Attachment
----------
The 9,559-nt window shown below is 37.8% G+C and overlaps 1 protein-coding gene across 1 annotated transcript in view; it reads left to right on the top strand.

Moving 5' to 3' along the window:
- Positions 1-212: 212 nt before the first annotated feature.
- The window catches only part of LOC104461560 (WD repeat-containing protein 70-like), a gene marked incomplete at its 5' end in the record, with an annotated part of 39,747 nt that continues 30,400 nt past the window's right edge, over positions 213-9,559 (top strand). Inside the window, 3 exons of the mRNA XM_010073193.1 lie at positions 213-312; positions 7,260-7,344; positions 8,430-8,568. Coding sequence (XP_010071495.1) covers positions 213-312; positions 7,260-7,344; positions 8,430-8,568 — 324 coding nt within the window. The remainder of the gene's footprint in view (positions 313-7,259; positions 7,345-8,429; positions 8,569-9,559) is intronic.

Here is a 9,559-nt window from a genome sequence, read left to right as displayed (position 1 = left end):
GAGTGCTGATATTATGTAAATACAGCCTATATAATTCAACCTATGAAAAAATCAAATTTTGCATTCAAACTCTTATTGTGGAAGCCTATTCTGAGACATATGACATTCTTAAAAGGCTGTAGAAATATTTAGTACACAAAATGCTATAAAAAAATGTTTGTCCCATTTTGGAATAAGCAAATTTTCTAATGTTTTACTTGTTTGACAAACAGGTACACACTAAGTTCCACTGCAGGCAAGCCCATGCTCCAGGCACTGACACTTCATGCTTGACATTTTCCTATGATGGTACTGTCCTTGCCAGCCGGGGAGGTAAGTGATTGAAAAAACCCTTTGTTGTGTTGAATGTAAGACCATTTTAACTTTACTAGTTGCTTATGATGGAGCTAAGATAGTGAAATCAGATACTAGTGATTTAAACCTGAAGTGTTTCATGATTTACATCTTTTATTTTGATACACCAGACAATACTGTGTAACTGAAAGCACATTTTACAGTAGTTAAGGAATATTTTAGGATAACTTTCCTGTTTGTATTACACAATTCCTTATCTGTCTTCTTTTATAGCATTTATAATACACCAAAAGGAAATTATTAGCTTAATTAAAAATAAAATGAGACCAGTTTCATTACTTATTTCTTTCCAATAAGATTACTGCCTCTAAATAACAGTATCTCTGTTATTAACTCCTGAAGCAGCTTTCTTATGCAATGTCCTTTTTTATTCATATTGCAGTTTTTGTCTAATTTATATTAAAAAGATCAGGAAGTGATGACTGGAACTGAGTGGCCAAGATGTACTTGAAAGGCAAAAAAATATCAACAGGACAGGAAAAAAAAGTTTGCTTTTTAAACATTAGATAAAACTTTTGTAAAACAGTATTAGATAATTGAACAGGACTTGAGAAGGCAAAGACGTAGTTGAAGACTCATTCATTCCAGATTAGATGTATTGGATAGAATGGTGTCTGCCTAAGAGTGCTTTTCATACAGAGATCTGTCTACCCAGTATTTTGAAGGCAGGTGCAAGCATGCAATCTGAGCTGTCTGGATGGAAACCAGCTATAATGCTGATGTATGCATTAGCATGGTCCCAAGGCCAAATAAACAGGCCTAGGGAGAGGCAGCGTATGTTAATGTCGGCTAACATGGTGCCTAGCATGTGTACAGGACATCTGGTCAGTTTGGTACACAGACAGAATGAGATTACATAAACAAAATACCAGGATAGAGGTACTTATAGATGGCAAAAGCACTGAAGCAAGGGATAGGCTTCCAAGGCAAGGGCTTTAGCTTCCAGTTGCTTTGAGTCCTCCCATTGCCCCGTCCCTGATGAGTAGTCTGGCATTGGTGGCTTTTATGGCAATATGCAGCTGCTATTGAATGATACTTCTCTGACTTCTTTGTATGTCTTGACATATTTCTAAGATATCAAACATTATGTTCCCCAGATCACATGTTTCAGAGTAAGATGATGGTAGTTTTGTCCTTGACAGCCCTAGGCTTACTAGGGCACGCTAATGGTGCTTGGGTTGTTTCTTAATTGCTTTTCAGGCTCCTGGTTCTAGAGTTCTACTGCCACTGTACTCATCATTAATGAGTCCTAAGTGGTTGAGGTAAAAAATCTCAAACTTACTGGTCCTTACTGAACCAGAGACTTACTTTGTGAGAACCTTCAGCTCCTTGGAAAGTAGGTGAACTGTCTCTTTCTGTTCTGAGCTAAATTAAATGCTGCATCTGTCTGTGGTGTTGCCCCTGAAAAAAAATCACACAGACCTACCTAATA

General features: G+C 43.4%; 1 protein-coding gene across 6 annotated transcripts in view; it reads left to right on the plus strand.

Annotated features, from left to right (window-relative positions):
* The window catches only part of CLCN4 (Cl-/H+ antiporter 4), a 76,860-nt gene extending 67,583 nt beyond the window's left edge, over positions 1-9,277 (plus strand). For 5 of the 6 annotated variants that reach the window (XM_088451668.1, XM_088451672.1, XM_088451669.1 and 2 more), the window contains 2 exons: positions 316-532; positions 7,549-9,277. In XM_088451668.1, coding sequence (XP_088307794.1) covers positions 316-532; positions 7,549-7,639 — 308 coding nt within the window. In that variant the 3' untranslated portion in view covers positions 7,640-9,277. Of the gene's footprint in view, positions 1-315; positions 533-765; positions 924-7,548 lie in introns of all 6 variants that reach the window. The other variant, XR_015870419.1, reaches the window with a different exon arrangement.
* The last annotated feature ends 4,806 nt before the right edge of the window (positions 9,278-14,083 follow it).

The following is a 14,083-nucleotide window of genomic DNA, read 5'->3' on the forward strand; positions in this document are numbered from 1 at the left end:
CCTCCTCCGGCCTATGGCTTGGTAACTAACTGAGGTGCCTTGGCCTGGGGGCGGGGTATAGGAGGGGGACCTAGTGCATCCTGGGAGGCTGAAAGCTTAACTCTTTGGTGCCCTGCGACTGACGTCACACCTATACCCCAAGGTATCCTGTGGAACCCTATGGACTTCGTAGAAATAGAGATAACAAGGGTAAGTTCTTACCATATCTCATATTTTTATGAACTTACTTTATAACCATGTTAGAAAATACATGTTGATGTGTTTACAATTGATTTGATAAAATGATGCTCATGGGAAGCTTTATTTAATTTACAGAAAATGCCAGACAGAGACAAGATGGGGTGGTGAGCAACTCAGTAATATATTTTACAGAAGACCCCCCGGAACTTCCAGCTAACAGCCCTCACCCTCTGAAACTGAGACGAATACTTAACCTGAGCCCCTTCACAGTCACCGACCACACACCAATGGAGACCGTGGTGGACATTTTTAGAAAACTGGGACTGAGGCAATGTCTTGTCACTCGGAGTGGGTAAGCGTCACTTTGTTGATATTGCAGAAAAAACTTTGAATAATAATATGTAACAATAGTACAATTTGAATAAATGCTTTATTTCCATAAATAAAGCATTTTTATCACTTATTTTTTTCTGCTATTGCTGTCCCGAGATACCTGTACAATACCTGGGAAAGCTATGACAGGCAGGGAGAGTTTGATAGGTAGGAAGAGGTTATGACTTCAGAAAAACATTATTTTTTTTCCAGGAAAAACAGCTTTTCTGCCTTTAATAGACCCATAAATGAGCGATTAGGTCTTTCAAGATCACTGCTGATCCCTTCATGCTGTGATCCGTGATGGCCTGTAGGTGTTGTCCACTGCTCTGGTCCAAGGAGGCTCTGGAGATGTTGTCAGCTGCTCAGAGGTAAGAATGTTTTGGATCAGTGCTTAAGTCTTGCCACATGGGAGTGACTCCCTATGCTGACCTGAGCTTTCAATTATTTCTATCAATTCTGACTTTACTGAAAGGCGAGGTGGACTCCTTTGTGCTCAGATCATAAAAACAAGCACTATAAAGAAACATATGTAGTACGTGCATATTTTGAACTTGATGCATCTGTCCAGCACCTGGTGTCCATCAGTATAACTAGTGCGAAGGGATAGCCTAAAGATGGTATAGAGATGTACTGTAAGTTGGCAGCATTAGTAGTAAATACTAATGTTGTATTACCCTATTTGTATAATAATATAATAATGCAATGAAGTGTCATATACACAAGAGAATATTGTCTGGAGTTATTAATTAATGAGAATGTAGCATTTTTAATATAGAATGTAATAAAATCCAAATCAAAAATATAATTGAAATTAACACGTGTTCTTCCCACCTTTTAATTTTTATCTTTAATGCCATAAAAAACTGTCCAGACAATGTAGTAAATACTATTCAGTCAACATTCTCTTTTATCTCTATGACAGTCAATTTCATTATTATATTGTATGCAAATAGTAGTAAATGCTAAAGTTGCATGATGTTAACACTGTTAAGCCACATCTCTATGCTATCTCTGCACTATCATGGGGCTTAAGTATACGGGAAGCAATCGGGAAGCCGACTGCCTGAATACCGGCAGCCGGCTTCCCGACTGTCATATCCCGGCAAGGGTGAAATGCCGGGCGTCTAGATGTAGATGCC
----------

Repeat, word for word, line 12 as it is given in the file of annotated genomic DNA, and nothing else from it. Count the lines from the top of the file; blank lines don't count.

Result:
CCTCCTCCGGCCTATGGCTTGGTAACTAACTGAGGTGCCTTGGCCTGGGGGCGGGGTATAGGAGGGGGACCTAGTGCATCCTGGGAGGCTGAAAGCTTAACTCTTTGGTGCCCTGCGACTGACGTCACACCTATACCCCAAGGTATCCTGTGGAACCCTATGGACTTCGTAGAAATAGAGATAACAAGGGTAAGTTCTTACCATATCTCATATTTTTATGAACTTACTTTATAACCATGTTAGAAAATACATGTTGATGTGTTTACAATTGATTTGATAAAATGATGCTCATGGGAAGCTTTATTTAATTTACAGAAAATGCCAGACAGAGACAAGATGGGGTGGTGAGCAACTCAGTAATATATTTTACAGAAGACCCCCCGGAACTTCCAGCTAACAGCCCTCACCCTCTGAAACTGAGACGAATACTTAACCTGAGCCCCTTCACAGTCACCGACCACACACCAATGGAGACCGTGGTGGACATTTTTAGAAAACTGGGACTGAGGCAATGTCTTGTCACTCGGAGTGGGTAAGCGTCACTTTGTTGATATTGCAGAAAAAACTTTGAATAATAATATGTAACAATAGTACAATTTGAATAAATGCTTTATTTCCATAAATAAAGCATTTTTATCACTTATTTTTTTCTGCTATTGCTGTCCCGAGATACCTGTACAATACCTGGGAAAGCTATGACAGGCAGGGAGAGTTTGATAGGTAGGAAGAGGTTATGACTTCAGAAAAACATTATTTTTTTTCCAGGAAAAACAGCTTTTCTGCCTTTAATAGACCCATAAATGAGCGATTAGGTCTTTCAAGATCACTGCTGATCCCTTCATGCTGTGATCCGTGATGGCCTGTAGGTGTTGTCCACTGCTCTGGTCCAAGGAGGCTCTGGAGATGTTGTCAGCTGCTCAGAGGTAAGAATGTTTTGGATCAGTGCTTAAGTCTTGCCACATGGGAGTGACTCCCTATGCTGACCTGAGCTTTCAATTATTTCTATCAATTCTGACTTTACTGAAAGGCGAGGTGGACTCCTTTGTGCTCAGATCATAAAAACAAGCACTATAAAGAAACATATGTAGTACGTGCATATTTTGAACTTGATGCATCTGTCCAGCACCTGGTGTCCATCAGTATAACTAGTGCGAAGGGATAGCCTAAAGATGGTATAGAGATGTACTGTAAGTTGGCAGCATTAGTAGTAAATACTAATGTTGTATTACCCTATTTGTATAATAATATAATAATGCAATGAAGTGTCATATACACAAGAGAATATTGTCTGGAGTTATTAATTAATGAGAATGTAGCATTTTTAATATAGAATGTAATAAAATCCAAATCAAAAATATAATTGAAATTAACACGTGTTCTTCCCACCTTTTAATTTTTATCTTTAATGCCATAAAAAACTGTCCAGACAATGTAGTAAATACTATTCAGTCAACATTCTCTTTTATCTCTATGACAGTCAATTTCATTATTATATTGTATGCAAATAGTAGTAAATGCTAAAGTTGCATGATGTTAACACTGTTAAGCCACATCTCTATGCTATCTCTGCACTATCATGGGGCTTAAGTATACGGGAAGCAATCGGGAAGCCGACTGCCTGAATACCGGCAGCCGGCTTCCCGACTGTCATATCCCGGCAAGGGTGAAATGCCGGGCGTCTAGATGTAGATGCC